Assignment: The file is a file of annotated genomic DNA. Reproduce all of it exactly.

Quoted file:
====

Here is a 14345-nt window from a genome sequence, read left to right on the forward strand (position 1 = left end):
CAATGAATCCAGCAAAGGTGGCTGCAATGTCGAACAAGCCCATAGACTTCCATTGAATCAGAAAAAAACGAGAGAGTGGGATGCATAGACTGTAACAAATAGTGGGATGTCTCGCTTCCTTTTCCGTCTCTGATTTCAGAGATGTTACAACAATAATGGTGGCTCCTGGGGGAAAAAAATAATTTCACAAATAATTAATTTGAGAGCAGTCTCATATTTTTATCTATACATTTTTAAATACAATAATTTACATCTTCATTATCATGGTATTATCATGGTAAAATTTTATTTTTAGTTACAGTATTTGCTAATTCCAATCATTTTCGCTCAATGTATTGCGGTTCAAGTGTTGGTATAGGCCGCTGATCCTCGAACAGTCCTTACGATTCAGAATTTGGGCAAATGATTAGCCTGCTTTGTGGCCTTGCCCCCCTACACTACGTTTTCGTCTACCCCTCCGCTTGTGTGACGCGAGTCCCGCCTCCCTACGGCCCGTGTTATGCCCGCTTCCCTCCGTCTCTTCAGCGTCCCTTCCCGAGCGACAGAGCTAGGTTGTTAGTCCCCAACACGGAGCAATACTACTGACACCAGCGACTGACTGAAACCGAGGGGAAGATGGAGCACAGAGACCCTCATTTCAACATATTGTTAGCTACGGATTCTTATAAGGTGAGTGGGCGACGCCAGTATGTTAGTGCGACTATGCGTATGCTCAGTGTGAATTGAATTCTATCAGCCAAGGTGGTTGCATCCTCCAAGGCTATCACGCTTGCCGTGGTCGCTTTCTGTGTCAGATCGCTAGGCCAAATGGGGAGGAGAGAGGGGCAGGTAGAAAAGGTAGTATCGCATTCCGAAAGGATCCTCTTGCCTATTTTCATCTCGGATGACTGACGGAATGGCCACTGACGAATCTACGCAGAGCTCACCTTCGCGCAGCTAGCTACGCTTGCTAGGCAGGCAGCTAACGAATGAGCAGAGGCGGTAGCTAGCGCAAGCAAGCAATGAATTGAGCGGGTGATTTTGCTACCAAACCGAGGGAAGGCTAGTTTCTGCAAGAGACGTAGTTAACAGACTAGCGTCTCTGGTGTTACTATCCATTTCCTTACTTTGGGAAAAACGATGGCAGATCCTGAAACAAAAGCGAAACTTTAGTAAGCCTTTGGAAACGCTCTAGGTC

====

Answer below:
Here is a 14345-nt window from a genome sequence, read left to right on the forward strand (position 1 = left end):
CAATGAATCCAGCAAAGGTGGCTGCAATGTCGAACAAGCCCATAGACTTCCATTGAATCAGAAAAAAACGAGAGAGTGGGATGCATAGACTGTAACAAATAGTGGGATGTCTCGCTTCCTTTTCCGTCTCTGATTTCAGAGATGTTACAACAATAATGGTGGCTCCTGGGGGAAAAAAATAATTTCACAAATAATTAATTTGAGAGCAGTCTCATATTTTTATCTATACATTTTTAAATACAATAATTTACATCTTCATTATCATGGTATTATCATGGTAAAATTTTATTTTTAGTTACAGTATTTGCTAATTCCAATCATTTTCGCTCAATGTATTGCGGTTCAAGTGTTGGTATAGGCCGCTGATCCTCGAACAGTCCTTACGATTCAGAATTTGGGCAAATGATTAGCCTGCTTTGTGGCCTTGCCCCCCTACACTACGTTTTCGTCTACCCCTCCGCTTGTGTGACGCGAGTCCCGCCTCCCTACGGCCCGTGTTATGCCCGCTTCCCTCCGTCTCTTCAGCGTCCCTTCCCGAGCGACAGAGCTAGGTTGTTAGTCCCCAACACGGAGCAATACTACTGACACCAGCGACTGACTGAAACCGAGGGGAAGATGGAGCACAGAGACCCTCATTTCAACATATTGTTAGCTACGGATTCTTATAAGGTGAGTGGGCGACGCCAGTATGTTAGTGCGACTATGCGTATGCTCAGTGTGAATTGAATTCTATCAGCCAAGGTGGTTGCATCCTCCAAGGCTATCACGCTTGCCGTGGTCGCTTTCTGTGTCAGATCGCTAGGCCAAATGGGGAGGAGAGAGGGGCAGGTAGAAAAGGTAGTATCGCATTCCGAAAGGATCCTCTTGCCTATTTTCATCTCGGATGACTGACGGAATGGCCACTGACGAATCTACGCAGAGCTCACCTTCGCGCAGCTAGCTACGCTTGCTAGGCAGGCAGCTAACGAATGAGCAGAGGCGGTAGCTAGCGCAAGCAAGCAATGAATTGAGCGGGTGATTTTGCTACCAAACCGAGGGAAGGCTAGTTTCTGCAAGAGACGTAGTTAACAGACTAGCGTCTCTGGTGTTACTATCCATTTCCTTACTTTGGGAAAAACGATGGCAGATCCTGAAACAAAAGCGAAACTTTAGTAAGCCTTTGGAAACGCTCTAGGTC